Energy Dept. to examine low-impact development
The U.S. Department of Energy is pursuing a new initiative to study how resources in a multistate western “energy corridor” can be developed in a way that minimizes impacts to the environment and local communities.
One of the initial focuses will be oil shale, which the Interior Department has been pushing to open up for commercial development on public lands in Colorado, Utah and Wyoming.
Representatives of DOE agencies introduced the initiative this week at an oil shale symposium at the Colorado School of Mines. Initiative participants include the Office of Naval Petroleum and Oil Shale Reserves, the Idaho National Laboratory and the Los Alamos National Laboratory, but other agencies and university researchers also are expected to be involved.
In an interview Thursday, Tom Wood, a scientist at the Idaho National Laboratory, said the initiative’s focus is an area that roughly parallels the Rocky Mountains and extends to the east, and runs from New Mexico north into Canada. The region includes world-class coal and oil shale deposits, other fuels such as natural gas and uranium, and renewable energy sources including wind and solar.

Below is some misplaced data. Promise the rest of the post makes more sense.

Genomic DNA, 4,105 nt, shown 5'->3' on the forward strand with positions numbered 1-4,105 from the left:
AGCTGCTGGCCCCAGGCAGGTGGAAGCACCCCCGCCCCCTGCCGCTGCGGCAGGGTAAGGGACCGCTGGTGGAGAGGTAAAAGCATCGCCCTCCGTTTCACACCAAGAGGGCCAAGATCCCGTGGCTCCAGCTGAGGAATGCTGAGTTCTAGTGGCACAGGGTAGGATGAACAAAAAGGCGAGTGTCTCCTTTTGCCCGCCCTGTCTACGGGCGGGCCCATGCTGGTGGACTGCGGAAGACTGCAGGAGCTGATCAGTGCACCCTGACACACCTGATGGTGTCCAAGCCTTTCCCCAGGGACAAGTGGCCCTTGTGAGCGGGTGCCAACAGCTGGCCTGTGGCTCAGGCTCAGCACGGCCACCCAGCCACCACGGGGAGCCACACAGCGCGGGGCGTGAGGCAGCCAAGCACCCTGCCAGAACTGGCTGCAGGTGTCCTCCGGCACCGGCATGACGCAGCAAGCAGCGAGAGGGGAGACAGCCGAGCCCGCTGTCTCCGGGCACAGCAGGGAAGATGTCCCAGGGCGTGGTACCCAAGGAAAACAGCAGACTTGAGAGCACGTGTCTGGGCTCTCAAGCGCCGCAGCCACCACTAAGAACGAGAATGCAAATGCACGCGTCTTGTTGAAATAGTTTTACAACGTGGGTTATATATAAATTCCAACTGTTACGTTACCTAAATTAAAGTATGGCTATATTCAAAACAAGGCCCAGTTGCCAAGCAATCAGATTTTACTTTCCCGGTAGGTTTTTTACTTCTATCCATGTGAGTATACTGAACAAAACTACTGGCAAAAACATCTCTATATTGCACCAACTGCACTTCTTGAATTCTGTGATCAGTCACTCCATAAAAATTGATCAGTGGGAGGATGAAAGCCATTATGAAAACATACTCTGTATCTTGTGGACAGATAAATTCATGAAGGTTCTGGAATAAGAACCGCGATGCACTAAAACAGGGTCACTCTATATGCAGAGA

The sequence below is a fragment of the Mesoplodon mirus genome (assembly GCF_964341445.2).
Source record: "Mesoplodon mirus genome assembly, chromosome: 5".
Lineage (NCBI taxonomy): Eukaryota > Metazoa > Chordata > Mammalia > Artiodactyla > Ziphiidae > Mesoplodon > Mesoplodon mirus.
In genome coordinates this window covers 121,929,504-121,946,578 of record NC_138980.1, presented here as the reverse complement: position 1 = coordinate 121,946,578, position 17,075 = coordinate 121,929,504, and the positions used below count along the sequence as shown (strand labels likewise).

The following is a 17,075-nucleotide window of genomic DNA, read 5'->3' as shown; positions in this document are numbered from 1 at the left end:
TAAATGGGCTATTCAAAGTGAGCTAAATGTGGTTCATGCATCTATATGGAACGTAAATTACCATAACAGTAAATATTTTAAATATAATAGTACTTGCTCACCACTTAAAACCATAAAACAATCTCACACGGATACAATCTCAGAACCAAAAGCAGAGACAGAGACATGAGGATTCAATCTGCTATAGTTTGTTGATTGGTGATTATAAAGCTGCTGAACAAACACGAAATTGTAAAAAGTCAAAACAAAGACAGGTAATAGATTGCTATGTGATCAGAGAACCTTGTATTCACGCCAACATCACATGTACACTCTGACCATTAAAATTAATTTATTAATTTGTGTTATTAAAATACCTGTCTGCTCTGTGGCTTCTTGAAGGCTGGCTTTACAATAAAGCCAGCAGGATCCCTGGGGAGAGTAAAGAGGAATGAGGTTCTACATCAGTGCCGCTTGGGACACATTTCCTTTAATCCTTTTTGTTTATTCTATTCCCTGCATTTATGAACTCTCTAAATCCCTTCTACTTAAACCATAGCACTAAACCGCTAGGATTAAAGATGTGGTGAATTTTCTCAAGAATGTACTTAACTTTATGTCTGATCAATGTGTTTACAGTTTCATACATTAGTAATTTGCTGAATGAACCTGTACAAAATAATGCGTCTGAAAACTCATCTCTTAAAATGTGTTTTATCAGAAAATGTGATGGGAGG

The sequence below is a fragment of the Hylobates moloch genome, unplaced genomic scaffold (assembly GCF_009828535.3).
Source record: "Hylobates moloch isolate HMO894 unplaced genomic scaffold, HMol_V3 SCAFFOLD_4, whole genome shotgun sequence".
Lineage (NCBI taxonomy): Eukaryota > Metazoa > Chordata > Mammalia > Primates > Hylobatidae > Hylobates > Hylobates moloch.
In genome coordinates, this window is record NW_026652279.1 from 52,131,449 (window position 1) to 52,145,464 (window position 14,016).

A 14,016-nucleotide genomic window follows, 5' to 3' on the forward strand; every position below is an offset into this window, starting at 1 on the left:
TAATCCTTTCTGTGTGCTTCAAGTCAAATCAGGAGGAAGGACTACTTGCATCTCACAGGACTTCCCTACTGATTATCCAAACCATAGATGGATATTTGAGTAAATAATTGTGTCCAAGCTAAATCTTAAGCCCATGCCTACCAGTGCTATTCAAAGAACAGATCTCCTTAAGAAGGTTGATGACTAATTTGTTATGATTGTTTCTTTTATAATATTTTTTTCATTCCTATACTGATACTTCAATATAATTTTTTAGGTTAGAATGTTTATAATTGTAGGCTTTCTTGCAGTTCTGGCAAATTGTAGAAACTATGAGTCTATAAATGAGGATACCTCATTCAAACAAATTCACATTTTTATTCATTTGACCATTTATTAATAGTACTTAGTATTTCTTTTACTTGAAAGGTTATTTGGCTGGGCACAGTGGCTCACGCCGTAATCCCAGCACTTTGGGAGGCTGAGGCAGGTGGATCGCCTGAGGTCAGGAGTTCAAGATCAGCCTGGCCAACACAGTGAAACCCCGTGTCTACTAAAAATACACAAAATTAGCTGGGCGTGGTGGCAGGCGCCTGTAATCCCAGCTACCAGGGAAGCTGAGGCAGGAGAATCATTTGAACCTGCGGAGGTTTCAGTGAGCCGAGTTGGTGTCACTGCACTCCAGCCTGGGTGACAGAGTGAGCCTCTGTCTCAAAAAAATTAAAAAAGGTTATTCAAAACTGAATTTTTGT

“It’s a very energy-rich zone,” Wood said. “Taken in total, it’s very significant and could greatly help to address the United States’ energy needs.”
Many resources overlap each other, such as oil shale that overlies natural gas, Wood said. The resources also often occur in rural areas, and it’s important that any development occur in a way that minimizes impacts on rural communities and the environment, he said. It’s also crucial to ensure these communities not be subject to booms and busts, he said.
Northwest Colorado already is undergoing extensive natural gas development, raising concerns about the additional environmental and community impacts if oil shale development occurred on top of that. One possibility Wood envisions in such situations is that oil shale development could ramp up as natural gas drilling slowed down, eliminating the economic downturn the slowdown could precipitate.
The initiative is linked to the 2005 energy bill mandate for the DOE to create an unconventional fuels task force, Wood said. He said a tentative three-year plan for the initiative includes establishing a baseline of existing resources, evaluating the water, environmental, infrastructure and socioeconomic capacities of the region, and developing a tool for evaluating how to minimize impacts under various development scenarios.
The study will extend into Canada, where researchers can learn from what has worked and not worked in regard to oil sands development there, Wood said.